CINCINNATI — Kaya Naser has no peripheral vision, no depth perception and terrible eyesight without her glasses.
But none of that stopped her from whacking tennis balls like a champion in training at Withrow University High School’s tennis courts.
“I love it,” said Kaya, a 9-year-old who also has cerebral palsy. “Because I can hit the ball.”
“And I can also hit it – that far!” she said with a dramatic swing of her racquet that sent a ball flying across the court.
Kaya was one of 14 children who took part in a free tennis clinic organized by Clovernook Center for the Blind & Visually Impaired, Cincinnati Children’s Hospital Medical Center and the Cincinnati Tennis Foundation. The goal is to help kids who are blind and visually impaired learn tennis — and the confidence and life skills that come with sports.
“It’s everything,” said Juandez Scruggs, Clovernook’s adaptive sports coordinator. “You can adapt tennis, you can adapt basketball, you can adapt baseball. This gives kids a sense of hope. It gets them out of the house. It makes you feel better. It brings joy to your day.”
Scruggs knows that firsthand. He lost his vision when he was 14 and was diagnosed with Leber hereditary optic neuropathy, an inherited optic nerve disease. Doctors told him he would have to give up sports, he said, but his high school basketball coach figured out a way to adapt the game for him so he could keep playing on the team.
“A lot of people may think it’s not possible. But being a blind kid myself and visually impaired, I knew that you could adapt any sport,” he said. “To make each sport adaptive, it may take a little work. But it’s possible.”
The Cincinnati Tennis Foundation so far has helped run two clinics for kids who are blind and visually impaired – one in September and one earlier this month – with more dates in the works.
“Last time we ran the clinic, I was so amazed with how many smiles there were,” said Zack Sikora, a lead coach and mentor for the Cincinnati Tennis Foundation who was an internationally ranked wheelchair tennis athlete.
Knocking down barriers
“It just knocks down the barriers for those kids to show them that they’re more capable than maybe what they think,” he said. “And I think teaching them that independence and that confidence of being able to be more independent than they were yesterday, for example, is just such an important life lesson.”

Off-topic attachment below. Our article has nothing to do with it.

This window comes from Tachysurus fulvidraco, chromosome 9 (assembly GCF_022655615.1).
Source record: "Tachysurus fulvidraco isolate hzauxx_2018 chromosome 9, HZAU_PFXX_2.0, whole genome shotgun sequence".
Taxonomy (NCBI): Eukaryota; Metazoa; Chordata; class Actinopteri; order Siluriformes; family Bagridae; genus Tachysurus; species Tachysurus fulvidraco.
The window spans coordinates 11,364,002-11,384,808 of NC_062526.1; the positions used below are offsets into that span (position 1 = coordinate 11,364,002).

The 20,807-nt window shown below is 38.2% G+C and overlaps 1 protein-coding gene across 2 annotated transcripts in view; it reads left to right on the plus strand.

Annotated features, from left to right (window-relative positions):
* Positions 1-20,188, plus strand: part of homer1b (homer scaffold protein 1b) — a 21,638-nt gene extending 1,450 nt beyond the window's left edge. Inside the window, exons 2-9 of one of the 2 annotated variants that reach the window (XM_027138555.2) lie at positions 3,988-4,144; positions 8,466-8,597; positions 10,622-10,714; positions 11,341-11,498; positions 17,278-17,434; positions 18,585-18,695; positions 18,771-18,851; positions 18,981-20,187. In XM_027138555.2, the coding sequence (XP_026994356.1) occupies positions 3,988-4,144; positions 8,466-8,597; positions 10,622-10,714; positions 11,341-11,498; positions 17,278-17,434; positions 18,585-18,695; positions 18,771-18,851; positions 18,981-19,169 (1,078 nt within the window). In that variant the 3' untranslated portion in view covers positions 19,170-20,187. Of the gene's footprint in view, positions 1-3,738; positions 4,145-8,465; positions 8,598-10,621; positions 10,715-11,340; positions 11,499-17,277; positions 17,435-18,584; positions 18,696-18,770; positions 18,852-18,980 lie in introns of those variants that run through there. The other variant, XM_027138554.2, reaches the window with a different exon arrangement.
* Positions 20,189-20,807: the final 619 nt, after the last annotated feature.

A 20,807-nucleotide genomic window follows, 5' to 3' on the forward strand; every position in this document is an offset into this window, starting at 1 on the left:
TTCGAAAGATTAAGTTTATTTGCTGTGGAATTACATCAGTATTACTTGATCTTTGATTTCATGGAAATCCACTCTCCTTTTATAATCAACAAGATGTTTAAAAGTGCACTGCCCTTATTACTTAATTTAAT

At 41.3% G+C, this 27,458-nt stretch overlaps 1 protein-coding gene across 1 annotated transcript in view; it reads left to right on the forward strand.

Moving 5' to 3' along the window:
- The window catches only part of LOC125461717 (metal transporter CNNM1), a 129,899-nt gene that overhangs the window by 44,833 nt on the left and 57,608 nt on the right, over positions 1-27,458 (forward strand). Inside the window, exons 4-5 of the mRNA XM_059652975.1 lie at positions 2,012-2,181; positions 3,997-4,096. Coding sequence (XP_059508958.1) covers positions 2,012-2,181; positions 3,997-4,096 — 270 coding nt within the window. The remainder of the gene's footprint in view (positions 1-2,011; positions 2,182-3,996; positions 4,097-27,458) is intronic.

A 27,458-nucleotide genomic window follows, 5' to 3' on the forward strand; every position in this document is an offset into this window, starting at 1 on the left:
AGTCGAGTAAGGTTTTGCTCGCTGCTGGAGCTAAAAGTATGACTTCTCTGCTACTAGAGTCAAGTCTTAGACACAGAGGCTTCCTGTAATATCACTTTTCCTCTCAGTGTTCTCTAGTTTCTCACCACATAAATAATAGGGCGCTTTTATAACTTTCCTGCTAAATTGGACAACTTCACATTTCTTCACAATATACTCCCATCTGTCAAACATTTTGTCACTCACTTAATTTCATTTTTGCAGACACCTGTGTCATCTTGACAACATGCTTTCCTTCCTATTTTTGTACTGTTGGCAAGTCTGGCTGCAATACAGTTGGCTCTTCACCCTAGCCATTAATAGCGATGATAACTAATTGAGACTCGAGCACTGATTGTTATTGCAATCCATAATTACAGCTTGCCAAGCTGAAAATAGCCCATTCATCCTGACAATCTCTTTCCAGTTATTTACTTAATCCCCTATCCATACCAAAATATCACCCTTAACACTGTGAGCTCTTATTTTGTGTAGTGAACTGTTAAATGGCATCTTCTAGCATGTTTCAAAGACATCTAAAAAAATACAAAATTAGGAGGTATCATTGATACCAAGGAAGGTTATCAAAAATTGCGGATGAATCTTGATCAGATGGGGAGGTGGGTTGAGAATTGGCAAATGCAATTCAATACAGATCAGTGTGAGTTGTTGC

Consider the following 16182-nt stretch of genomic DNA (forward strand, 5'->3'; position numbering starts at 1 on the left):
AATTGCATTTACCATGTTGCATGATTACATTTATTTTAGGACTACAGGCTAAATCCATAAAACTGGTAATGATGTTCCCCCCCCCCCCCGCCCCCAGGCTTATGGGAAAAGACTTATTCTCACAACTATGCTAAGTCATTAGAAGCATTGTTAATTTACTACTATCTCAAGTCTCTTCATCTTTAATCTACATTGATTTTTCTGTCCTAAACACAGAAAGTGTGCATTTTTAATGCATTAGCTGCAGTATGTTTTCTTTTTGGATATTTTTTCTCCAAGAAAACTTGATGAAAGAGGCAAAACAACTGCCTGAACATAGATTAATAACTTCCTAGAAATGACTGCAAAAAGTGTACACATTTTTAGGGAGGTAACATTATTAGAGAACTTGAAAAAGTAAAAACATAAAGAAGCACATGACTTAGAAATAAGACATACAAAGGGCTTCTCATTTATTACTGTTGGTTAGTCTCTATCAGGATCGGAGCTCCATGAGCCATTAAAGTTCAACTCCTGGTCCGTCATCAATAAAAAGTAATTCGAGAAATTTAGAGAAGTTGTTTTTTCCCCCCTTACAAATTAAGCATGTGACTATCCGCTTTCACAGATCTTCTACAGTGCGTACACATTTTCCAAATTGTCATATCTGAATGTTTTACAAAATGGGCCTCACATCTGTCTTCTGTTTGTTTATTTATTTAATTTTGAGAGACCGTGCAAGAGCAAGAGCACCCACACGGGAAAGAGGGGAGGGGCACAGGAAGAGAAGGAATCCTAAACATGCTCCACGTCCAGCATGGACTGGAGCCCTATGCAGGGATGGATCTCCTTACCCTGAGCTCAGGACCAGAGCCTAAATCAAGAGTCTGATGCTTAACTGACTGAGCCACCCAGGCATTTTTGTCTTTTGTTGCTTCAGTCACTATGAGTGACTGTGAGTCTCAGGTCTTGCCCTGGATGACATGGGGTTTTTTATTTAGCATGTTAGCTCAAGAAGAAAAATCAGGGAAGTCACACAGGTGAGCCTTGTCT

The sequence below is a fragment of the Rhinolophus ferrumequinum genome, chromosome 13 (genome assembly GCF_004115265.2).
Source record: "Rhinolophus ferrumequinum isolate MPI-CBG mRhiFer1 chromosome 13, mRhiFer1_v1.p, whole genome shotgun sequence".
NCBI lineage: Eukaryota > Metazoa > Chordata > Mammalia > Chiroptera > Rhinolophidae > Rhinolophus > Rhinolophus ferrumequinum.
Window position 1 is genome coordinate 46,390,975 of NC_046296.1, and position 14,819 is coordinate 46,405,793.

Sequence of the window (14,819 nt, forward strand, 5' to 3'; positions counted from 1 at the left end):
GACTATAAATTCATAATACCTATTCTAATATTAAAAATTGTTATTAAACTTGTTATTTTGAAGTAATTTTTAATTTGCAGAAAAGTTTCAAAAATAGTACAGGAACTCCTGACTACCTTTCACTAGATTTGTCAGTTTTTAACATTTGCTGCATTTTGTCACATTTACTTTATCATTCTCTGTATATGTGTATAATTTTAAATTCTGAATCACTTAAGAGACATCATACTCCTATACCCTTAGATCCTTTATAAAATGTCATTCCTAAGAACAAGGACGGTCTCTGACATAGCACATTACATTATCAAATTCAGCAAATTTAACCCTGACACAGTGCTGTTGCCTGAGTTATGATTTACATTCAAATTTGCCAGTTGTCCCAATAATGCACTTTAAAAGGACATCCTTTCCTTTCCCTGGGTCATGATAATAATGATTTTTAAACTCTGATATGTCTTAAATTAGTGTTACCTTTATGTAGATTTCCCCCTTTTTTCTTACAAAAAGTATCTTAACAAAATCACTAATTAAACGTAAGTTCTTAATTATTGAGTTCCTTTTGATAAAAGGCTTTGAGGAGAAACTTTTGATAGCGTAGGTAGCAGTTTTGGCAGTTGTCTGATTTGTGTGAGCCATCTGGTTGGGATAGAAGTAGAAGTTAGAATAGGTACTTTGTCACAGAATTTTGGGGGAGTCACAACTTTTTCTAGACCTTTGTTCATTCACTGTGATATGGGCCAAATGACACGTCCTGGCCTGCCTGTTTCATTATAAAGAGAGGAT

Teaching tennis to kids who are blind and visually impaired requires some adjustments.
Bright yellow and red foam tennis balls are modified so they contain golf balls filled with bells. That way the balls jingle when they bounce, hit the racquet or roll.
Eventually, Sikora said the Cincinnati Tennis Foundation hopes to add tactile lines to the courts that the kids can feel with their feet to get a better sense for the boundaries.
Coaching has required adjustments, too.
“A neat transition from wheelchair tennis to adaptive tennis, specifically blind and visually impaired tennis, for me is instead of showing, you have to describe,” he said. “Or you have to guide them to do the motions that you want them to do.”
The Cincinnati Tennis Foundation got guidance from a Pittsburgh woman who has been organizing tennis clinics in that city for kids who are blind and visually impaired.
Organizers here learned how much variation there can be among children who are blind and visually impaired, Sikora said, and how much difference that makes in how they instruct.
“There’s different levels you need to cater to,” he said. “That’s super important to understand and know that as you’re doing a drill with a kid, if it’s too easy or too complicated, you have to adjust.”
Trained volunteers paired up with each child at the clinic, running through lessons and drills tailored to their abilities and needs so everyone feels safe, Scruggs said.
‘We don’t use the word can’t’
“I always say that playing sports is a teacher to life,” Scruggs added. “Once you play sports, it teaches you how to be disciplined. It teaches you how to be on time. It teaches you how to respect your elders. It teaches you how to get on a schedule.”
Playing sports also can help teach kids not to accept the limitations set by others.
Kaya, for example, was born at 24 weeks, said her mom, Sara Naser, and had a whole host of medical problems associated with being so extremely premature.
“The doctors in the NICU said she’d never play sports in her life,” said Kaya’s dad, Essa Naser, who questioned that assertion from the start. “She wants to be athletic.”
Kaya swims and plays soccer and basketball, too, he said.
“She’s loved every sport,” Essa Naser said.
“We don’t use the word ‘can’t’ in our house,” Sara Naser added.
Kaya, a third grader at Leaves of Learning, is quick to explain she can’t see much of anything without her glasses.
She’s also quick to answer “nope” when asked if there is anything that she worries she can’t do because of her vision.
After just two, hour-long clinics, she said, tennis has become her favorite sport — tied with basketball.
She said she hopes other kids will try the clinic, too.
“Because the ball has a bell in it,” she said. “And, like, when you hit it, it makes like, if, seriously, there was a ball in front of me, and I hitted it, like cccccchhhhhhhh! Like straight on.”
More information about adaptive sports programs offered through Clovernook Center for the Blind & Visually Impaired is available online. The Cincinnati Tennis Foundation has information about its adaptive tennis clinics online, too.
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